PARIS (Reuters) - Deposed Libyan leader Muammar Gaddafi wrote to Italian Prime Minister Silvio Berlusconi in August begging him to halt a NATO-led intervention that was helping a rebel uprising drive him from power, French weekly Paris Match reported.
If authentic, the missive reveals Gaddafi's desperation as, days after going on the run, he reached out to a man who had been a close friend and his most solid ally in Europe until Italy joined the West's campaign to back Libyan rebels.
The magazine's website showed a copy of the letter, dated August 5 and in printed Arabic, with handwritten lines scrawled on it, purportedly by Gaddafi and marked to the attention of his aide Abdallah Mansour. It read: "Send on this message as coming from me, by means of this document, after correction."
The words "new friends" at the bottom were then crossed out and "friends and allies" written above it in the same hand.
Gaddafi was buried on Tuesday in a secret location in the Sahara desert, after being shot last week.
In the missive, Gaddafi reproached Berlusconi, with whom he had developed a warm and jovial friendship over several years, for not intervening to help him and reminds him of the pact of friendship between the two countries.
"I have been surprised by the attitude of a friend with whom I have sealed a treaty of friendship that benefits both our nations," the letter read. "I would have hoped that at least you would have been concerned at the facts and would have attempted a mediation before adding your support to this war."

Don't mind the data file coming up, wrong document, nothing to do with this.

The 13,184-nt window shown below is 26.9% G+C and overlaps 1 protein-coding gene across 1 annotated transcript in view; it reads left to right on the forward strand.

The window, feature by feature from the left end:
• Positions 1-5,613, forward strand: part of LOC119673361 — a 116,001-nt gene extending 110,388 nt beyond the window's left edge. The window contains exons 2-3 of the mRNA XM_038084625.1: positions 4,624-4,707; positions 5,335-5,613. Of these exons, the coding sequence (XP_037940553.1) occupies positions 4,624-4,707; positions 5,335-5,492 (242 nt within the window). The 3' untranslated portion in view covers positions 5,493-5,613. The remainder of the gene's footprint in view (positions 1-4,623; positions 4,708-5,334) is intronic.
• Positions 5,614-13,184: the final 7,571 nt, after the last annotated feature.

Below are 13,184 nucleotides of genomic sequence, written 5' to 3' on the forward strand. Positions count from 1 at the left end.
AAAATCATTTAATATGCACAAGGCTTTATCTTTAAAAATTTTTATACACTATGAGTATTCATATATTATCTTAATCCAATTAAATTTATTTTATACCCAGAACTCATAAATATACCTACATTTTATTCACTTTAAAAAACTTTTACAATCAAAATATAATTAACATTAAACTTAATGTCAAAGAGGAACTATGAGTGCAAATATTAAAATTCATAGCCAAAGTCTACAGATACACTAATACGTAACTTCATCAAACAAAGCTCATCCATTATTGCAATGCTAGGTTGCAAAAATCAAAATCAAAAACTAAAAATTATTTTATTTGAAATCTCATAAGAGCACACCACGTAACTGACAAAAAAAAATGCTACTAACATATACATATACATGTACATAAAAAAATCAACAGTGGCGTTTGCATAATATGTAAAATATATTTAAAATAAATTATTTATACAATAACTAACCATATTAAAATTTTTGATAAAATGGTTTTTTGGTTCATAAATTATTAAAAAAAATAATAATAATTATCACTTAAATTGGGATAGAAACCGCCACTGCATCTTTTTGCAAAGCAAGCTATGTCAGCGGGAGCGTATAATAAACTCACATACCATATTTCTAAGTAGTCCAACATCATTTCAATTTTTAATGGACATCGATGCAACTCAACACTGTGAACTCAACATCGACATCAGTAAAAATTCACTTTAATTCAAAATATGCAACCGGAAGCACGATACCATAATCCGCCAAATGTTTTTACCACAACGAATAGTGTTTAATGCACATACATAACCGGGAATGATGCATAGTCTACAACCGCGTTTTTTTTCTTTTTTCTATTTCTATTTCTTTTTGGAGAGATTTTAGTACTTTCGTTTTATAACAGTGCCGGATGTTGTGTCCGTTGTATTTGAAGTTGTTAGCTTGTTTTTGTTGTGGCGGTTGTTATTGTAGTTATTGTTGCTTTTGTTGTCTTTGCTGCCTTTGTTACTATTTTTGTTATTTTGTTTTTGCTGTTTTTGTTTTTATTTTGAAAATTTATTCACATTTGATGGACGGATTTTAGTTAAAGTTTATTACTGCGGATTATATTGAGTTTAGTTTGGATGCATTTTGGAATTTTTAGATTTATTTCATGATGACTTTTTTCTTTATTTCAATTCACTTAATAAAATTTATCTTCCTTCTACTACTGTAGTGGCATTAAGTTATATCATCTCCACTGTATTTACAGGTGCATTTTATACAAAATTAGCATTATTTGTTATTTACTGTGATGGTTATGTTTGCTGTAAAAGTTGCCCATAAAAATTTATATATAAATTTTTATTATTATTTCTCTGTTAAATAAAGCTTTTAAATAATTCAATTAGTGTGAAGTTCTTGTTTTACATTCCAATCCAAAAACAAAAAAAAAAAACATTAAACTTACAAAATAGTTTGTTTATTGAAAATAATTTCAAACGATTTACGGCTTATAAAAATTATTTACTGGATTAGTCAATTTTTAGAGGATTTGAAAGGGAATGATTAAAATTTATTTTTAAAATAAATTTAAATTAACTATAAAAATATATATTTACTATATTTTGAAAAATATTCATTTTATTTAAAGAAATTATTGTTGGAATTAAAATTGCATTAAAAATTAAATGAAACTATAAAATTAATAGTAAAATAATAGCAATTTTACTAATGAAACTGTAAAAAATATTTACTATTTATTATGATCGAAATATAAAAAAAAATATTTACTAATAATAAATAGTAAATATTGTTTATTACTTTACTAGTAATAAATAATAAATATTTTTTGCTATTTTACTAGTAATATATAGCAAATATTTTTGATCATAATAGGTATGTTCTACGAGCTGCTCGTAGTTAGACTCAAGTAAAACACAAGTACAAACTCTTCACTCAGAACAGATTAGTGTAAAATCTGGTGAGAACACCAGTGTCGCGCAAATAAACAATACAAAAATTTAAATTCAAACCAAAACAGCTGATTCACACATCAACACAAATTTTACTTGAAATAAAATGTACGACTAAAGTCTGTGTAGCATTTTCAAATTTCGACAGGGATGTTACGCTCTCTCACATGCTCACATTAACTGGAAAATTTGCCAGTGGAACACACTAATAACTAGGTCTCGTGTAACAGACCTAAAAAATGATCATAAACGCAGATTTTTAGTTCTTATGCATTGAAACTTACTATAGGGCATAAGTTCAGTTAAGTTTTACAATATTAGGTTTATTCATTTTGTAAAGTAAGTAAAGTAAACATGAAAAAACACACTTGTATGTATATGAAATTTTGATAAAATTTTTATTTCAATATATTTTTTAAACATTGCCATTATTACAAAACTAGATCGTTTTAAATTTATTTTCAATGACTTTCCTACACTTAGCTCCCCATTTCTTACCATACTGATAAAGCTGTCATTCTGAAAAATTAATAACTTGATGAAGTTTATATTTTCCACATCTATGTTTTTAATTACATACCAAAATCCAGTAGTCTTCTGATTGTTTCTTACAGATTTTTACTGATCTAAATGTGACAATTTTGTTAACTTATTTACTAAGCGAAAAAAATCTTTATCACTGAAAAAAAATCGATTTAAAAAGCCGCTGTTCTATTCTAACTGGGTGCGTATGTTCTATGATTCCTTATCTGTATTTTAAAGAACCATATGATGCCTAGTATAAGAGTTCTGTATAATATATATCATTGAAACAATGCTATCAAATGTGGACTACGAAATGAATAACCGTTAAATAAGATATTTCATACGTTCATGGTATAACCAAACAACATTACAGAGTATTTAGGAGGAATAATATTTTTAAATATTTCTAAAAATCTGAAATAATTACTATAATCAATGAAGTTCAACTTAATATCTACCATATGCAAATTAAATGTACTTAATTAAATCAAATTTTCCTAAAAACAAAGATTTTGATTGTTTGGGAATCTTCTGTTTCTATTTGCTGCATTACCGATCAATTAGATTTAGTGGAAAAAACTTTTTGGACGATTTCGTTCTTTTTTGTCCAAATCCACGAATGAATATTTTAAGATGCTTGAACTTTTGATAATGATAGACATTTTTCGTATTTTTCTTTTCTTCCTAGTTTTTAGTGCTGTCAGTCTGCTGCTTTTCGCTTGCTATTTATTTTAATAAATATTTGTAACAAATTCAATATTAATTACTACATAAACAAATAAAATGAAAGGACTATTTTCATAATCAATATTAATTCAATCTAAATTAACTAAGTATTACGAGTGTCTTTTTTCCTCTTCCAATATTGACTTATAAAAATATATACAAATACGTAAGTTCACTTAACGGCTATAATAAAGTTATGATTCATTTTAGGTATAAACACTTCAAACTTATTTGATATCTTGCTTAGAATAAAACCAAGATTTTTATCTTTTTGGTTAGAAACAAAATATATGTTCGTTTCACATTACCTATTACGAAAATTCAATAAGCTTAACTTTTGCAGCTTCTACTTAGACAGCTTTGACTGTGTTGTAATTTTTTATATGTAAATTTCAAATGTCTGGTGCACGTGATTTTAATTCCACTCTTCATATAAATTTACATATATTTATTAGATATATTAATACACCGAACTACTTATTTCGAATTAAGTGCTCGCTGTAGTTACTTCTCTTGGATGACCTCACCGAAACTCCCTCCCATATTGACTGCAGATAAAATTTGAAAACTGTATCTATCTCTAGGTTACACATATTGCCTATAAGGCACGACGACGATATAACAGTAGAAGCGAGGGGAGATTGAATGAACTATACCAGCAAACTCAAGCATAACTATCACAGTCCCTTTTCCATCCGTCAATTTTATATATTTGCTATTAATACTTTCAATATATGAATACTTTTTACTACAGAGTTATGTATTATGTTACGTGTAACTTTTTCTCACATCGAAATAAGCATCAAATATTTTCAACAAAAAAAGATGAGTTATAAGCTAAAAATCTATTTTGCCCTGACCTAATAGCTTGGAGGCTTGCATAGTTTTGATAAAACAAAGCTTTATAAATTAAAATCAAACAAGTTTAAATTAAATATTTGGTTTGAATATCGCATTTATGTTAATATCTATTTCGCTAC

Berlusconi said in a speech to supporters in September that had felt "very bad" about switching sides in April and joining the NATO campaign to oust his old friend from power. He said he had even considered resigning over the issue.
It is not clear whether the letter ever reached Berlusconi, who appealed to Gaddafi on August 22 to end his resistance to avoid further bloodshed in Libya. There was no immediate comment available from Berlusconi's office on Friday.
Paris Match magazine said the letter had been delivered to Berlusconi's office by an Italian couple that had become friends of Gaddafi as they run an agency that provided personnel for conferences Gaddafi held on his trips to Rome.
The letter went on to say that it was not too late for Italy to change direction and protect Gaddafi, and that he and his supporters were ready to turn the page on relations with Italy.
"I do not blame you for things you are not responsible for because I am well aware that you were not in favor of this disastrous action which honors neither you nor the Italian people," the letter read.
(Reporting By Catherine Bremer)